7. The 130EQ is 1.25" (only) focuser. Casting my mind back to when I had a 130EQ I think the part you might be referring to the eyepiece holder that screws onto the focuser tube. If that is so all you will have at the moment is the end male threaded section. Is that so?
  8. Yes, I've found that in SW Scotland there is little point in looking at forecasts beyond a couple of days. Even very locally it can be pouring with rain in one place and just a few miles down the road its dry all day. Depending on where the prevailing weather is coming from its often funneled through the hills leaving the coast with better conditions, ie you get a local micro climate. I hope very much it stays good for you all.
  9. Do you think that possibly the Tals might have gone back to the iron age? They have that rugged rustic feel to them. No flourite though!
  10. Indeed. I'm currently on the opposite side of the Cree estuary, rain has abated to that fine stuff thats blowing hard in the wind. Sun is trying to break through and there's a rainbow. Forecast for the week though is not so bad apart from lower temperatures
  11. Maybe the earliest form of "Clearoutside"? That feeling of being lost in wonder is something that strikes at soul level and add to that the dimension how it links us directly to our ancestors, its a powerful humanity definining emotional experience. There's always the possibilty I could be talking twaddle but thats how I see it!
  12. From memories of my 130EQ days the 20mm eyepiece is an erecting eyepiece provided for terrestrial use. Why Celestron would choose to do this is a mystety to me. Why would anyone buy a130EQ for terrestrial purposes? Marketing I guess. The erecting eyepiece design compromises it for astronomical use. Although it means spending more money, buying plossl eyepieces improves things noticeably. I would also echo the comments above about atmospheric conditions which make a big difference. Also, viewing planets when they are low down, which effectively exagerates poor conditions further, isn't going to yield good views.
  13. Great write up, looks like its going to be a scope with a high "grin factor"!
  14. Is the Tal100r new to you or are these abberations a new occurence? The Tal100r does give a kind of very pale yellow cast on images but for an achromat it, well mine anyway, performs very well. The Tal100r objective lens cell is collimatable. I have a Baader semi-apo filter and I've only tried it in a fairly limited way in my ST120. I had no expectation that it would work any kind of wonder on the CA but first impressions are that stars look a little "tighter" more pleasing to the eye but thats a long way from being a scientific analysis! Looking forward to trying it in the Tal and my Vixen achro.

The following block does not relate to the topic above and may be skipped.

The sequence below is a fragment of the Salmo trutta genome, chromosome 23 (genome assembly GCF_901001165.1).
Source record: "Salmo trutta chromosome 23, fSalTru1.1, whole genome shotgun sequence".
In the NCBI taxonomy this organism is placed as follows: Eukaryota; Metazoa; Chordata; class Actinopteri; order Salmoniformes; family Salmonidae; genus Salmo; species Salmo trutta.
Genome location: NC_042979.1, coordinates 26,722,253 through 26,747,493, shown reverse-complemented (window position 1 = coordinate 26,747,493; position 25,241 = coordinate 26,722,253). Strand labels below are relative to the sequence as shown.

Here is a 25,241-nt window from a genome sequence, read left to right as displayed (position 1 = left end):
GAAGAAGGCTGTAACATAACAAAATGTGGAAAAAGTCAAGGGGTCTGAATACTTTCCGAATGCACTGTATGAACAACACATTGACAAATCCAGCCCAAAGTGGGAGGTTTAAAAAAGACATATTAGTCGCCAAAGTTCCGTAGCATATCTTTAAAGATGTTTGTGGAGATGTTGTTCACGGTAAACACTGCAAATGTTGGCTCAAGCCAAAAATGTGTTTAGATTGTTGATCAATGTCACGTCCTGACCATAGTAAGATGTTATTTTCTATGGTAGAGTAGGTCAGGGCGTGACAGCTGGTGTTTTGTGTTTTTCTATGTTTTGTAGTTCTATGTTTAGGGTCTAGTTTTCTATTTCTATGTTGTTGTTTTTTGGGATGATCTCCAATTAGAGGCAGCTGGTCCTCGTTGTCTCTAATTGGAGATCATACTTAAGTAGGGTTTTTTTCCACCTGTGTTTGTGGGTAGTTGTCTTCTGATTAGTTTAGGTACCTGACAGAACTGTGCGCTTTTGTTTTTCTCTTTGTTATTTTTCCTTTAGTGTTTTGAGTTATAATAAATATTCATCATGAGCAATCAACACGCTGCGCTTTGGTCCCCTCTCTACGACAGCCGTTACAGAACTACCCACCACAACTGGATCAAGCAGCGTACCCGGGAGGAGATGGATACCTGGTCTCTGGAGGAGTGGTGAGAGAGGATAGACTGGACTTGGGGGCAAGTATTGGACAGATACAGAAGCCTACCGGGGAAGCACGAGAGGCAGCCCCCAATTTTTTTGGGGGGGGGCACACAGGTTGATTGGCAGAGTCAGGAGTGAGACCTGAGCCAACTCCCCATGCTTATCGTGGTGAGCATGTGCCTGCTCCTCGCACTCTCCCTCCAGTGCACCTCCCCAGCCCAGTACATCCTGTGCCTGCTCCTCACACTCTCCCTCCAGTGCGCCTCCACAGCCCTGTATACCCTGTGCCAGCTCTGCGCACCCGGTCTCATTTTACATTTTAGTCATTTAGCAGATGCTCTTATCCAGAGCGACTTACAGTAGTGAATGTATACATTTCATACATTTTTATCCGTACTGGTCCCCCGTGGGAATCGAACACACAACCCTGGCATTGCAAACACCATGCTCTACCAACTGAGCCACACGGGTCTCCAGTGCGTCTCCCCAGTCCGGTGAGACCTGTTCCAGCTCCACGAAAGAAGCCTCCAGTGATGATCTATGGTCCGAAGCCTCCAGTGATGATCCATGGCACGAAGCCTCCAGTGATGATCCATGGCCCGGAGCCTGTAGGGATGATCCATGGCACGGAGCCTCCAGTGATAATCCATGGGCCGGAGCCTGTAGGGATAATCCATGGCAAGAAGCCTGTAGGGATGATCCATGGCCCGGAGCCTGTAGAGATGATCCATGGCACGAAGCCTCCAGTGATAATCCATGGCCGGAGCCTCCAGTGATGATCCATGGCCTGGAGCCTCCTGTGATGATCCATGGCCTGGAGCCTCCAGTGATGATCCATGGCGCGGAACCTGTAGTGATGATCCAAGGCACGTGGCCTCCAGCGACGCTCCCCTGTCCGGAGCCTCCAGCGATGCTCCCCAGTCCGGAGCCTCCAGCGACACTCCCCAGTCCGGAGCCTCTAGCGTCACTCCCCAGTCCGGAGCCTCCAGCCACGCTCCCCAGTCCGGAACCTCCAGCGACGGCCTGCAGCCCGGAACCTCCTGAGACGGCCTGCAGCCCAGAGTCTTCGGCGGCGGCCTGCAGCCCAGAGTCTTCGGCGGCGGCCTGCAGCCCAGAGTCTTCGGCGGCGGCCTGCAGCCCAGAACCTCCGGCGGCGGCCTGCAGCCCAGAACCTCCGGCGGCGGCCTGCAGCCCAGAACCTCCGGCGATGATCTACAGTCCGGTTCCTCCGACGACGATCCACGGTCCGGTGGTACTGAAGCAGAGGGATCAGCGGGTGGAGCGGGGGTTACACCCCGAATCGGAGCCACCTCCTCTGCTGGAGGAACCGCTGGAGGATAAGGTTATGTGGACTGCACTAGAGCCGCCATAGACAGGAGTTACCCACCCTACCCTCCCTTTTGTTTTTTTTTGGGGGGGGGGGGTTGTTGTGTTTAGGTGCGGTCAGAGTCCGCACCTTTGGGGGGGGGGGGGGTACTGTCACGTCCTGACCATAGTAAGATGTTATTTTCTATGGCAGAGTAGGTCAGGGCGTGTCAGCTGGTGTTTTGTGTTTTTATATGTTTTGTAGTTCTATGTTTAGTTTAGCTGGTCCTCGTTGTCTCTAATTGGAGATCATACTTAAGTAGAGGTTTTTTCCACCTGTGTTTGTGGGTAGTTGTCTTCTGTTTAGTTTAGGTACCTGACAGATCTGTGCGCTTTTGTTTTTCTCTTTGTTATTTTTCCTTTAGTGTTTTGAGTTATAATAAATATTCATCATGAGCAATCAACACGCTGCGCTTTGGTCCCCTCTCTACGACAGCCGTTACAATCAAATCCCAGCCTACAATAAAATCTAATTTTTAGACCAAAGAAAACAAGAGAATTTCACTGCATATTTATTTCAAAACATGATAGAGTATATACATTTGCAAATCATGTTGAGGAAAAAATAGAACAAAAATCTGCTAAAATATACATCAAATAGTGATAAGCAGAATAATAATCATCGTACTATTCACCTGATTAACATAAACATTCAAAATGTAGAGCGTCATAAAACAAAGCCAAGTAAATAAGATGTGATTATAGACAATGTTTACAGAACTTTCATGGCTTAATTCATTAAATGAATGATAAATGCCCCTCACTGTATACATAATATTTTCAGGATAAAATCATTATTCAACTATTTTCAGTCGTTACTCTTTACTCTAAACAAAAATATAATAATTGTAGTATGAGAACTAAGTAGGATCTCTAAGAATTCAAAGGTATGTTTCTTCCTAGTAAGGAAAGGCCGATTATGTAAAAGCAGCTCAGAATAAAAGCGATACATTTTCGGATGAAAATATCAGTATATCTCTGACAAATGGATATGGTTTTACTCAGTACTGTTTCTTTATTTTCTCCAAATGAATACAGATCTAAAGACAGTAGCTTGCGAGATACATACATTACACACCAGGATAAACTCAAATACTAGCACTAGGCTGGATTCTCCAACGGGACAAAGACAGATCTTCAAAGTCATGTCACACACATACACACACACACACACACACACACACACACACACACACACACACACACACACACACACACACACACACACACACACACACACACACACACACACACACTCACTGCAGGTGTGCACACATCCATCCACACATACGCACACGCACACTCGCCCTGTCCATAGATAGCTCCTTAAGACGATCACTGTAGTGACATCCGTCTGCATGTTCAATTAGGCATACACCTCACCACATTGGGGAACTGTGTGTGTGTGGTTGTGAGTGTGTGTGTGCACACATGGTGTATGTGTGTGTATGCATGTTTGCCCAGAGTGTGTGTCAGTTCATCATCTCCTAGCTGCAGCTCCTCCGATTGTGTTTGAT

15. Hi and welcome to SGL. I have the 1145p although I'll admit I bought it mainly for the SW Avant mount. That said the little 114 scope surprised me with how good it was. This is quite a fast scope at f4.4 and spot on collimation of the mirrors is essential but I've found that it holds its collimation well. I wouldn't assume the collimation is out, but its worth checking. I found that a simple collimation cap is all thats needed. The light weight and short focal length of the 114 makes it ultra portable but a draw back of that f4.4 focal ratio means that it really benefits from better quality well corrected more expensive eyepieces. I use a 20mm explore scientific 68 degree eyepiece for good wide field views. For luna and planetary work (in just a 500mm scope) you will need a much smaller focal length eyepiece and a good barlow lens is helpful. I have a 10mm Baader BCO which with its matching 2.25× barlow gives decent lunar views and the equatorial cloud belts on Jupiter are easily visible along with its 4 larger moons. It needs to be said though that planetary work is not really this scopes forte. Pushing the magnification too much doesn't achieve anything other than making an indistinct image more blurry and darker! As said though, within its limitations its works very well. I can't vouch for your goto but if you can get it properly setup there's no reason it shouldn't serve you well. In terms of improving the scope I've found flocking the inside of the top of the tube opposite the focuser and blackening the edges of the secondary gives a little more contrast and I've also stripped down the focuser, cleaned the old sticky grease out and regreased it. I've also given it larger focuser knobs. This has made the focuser a little smoother and easier to use. Overall just small improvements but worthwhile. Once you've familiarised yourself with the scope you can decide how far you want to go with it. Enjoy your new scope.